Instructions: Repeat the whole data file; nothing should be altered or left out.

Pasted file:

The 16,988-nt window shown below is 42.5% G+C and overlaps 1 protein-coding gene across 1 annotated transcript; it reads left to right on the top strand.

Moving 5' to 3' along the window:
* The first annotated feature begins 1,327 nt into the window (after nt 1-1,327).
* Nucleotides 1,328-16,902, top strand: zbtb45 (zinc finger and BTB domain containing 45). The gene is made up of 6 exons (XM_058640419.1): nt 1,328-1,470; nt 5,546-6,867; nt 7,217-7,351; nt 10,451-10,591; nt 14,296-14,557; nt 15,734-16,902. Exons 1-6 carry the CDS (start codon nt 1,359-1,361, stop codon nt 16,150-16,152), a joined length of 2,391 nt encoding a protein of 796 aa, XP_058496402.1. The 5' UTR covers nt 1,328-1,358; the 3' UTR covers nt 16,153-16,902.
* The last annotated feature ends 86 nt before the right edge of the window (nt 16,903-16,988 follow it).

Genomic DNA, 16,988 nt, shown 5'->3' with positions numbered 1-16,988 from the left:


The 16,988-nt window shown below is 42.5% G+C and overlaps 1 protein-coding gene across 1 annotated transcript; it reads left to right on the top strand.

Moving 5' to 3' along the window:
* The first annotated feature begins 1,327 nt into the window (after nt 1-1,327).
* Nucleotides 1,328-16,902, top strand: zbtb45 (zinc finger and BTB domain containing 45). The gene is made up of 6 exons (XM_058640419.1): nt 1,328-1,470; nt 5,546-6,867; nt 7,217-7,351; nt 10,451-10,591; nt 14,296-14,557; nt 15,734-16,902. Exons 1-6 carry the CDS (start codon nt 1,359-1,361, stop codon nt 16,150-16,152), a joined length of 2,391 nt encoding a protein of 796 aa, XP_058496402.1. The 5' UTR covers nt 1,328-1,358; the 3' UTR covers nt 16,153-16,902.
* The last annotated feature ends 86 nt before the right edge of the window (nt 16,903-16,988 follow it).

Genomic DNA, 16,988 nt, shown 5'->3' with positions numbered 1-16,988 from the left: